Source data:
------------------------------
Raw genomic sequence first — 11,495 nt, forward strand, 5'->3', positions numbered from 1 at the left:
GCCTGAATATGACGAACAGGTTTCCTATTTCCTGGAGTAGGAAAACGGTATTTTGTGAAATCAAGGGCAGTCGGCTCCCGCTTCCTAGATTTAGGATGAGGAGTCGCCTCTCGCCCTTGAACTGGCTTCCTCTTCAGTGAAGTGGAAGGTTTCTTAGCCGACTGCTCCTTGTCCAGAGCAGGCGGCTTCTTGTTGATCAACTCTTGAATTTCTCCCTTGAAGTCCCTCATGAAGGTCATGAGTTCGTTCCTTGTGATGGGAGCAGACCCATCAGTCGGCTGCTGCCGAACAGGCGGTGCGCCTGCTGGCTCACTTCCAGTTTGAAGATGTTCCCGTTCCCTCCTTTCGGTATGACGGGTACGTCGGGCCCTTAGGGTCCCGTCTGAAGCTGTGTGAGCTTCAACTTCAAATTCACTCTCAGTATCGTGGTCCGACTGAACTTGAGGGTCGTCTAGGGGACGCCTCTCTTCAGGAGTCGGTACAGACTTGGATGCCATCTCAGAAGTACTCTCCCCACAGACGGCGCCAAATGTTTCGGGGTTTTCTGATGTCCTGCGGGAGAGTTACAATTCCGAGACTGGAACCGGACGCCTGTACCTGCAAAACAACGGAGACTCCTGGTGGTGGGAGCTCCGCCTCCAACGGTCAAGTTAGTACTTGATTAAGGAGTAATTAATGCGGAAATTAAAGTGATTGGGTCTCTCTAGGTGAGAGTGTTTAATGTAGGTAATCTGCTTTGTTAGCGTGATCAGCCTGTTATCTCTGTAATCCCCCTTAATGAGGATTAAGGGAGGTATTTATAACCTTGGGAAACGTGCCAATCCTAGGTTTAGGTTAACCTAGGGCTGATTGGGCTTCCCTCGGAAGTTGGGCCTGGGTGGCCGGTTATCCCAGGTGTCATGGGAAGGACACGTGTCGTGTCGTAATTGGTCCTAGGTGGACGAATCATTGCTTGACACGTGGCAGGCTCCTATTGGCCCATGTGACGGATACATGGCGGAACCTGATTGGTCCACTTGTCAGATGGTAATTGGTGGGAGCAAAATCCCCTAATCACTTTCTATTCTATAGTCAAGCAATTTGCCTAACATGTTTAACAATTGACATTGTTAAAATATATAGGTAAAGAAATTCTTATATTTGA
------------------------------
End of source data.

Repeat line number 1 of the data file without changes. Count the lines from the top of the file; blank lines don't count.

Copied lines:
Raw genomic sequence first — 11,495 nt, forward strand, 5'->3', positions numbered from 1 at the left: